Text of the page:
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Halloween isn’t Canceled, but be Creative to Avoid COVID-19 Risk

If you live in El Paso, don’t expect to see a little witch or ghost at your door asking for candy this year. The dramatic surge in COVID-19 cases and hospitalizations in the border community are the reason why. 

“We don’t want door-to-door trick or treating. Period,” said El Paso Mayor Dee Margo at a news conference in her city last week. 

Trick-or-treating is also banned in Hidalgo county this year, and a permit is required to hold lower-risk Halloween festivities

In Houston, trick-or-treating is not banned, but people are being discouraged from gathering in large groups. 

“This requires us to be smarter about how we trick-or-treat. Families and children can still have a ghoulish good time without jeopardizing their health and safety during the pandemic,” said Houston Mayor Sylvester Turner.

Most Texas cities are urging residents to follow the Centers for Disease Control and Prevention guidelines which rank traditional Halloween activities as high-risk for spreading COVID-19.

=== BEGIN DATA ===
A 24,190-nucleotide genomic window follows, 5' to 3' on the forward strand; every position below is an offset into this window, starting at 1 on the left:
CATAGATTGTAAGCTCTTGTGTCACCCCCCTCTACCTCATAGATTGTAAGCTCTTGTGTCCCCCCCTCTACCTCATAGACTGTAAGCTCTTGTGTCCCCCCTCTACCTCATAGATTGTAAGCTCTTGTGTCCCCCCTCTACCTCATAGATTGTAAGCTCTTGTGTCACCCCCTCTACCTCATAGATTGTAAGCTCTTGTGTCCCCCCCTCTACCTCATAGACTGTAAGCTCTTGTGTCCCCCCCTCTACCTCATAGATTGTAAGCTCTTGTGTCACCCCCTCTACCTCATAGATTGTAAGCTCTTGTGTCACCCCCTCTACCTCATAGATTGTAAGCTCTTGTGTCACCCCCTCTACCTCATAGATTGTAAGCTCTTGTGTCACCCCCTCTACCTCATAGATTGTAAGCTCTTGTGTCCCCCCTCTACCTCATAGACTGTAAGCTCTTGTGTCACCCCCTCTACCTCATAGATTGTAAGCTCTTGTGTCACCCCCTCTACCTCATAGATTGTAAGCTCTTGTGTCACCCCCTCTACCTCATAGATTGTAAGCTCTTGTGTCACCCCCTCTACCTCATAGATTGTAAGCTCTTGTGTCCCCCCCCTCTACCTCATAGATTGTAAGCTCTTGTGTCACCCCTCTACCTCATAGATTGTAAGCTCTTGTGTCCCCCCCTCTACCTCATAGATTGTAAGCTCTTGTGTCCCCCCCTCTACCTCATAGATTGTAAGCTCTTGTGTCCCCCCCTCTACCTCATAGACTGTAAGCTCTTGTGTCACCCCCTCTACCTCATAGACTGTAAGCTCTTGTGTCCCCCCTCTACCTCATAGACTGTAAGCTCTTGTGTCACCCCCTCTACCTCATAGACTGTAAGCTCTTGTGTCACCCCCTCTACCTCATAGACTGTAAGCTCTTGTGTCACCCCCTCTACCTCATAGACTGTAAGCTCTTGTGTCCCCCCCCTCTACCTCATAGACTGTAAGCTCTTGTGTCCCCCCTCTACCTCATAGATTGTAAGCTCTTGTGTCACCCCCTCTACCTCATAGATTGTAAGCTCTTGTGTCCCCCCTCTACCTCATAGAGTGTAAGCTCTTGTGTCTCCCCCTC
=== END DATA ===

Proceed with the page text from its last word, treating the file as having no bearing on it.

“Regardless of your Halloween plans, parents should incorporate a cloth mask into theirs and their children’s costumes, in place of or in addition to the mask that may come with a Halloween costume,” said Dr. Stanley Spinner, vice president and chief medical officer for Texas Children’s Pediatrics. “Wearing a mask is one of the best safety measures we can take to prevent exposure of COVID-19 and reduce community spread.” 

What about candy?

Spinner said candy itself is not unsafe, but “what is not safe or sensible is having many multiple hands grabbing candy out of the same bowl (or ringing doorbell after doorbell, for that matter).”

“The traditional process of walking up to someone’s door and having candy given to the parent/child standing directly in front of them is not safe considering the lack of social distancing involved.”

As an alternative to typical trick-or-treating, place individually wrapped treats on a table outside, so trick-or-treaters can pick up goodie bags at a safe distance from neighbors and without everyone touching the same bowl. 

Scavenger hunts for candy in the backyard, a spooky movie night, a socially distant block party or a virtual costume party are also safe alternatives to traditional festivities.                                                                  

Need some more ideas for a memorable Halloween? Here you go.

RA Staff
RA Staff
Written by RA News staff.


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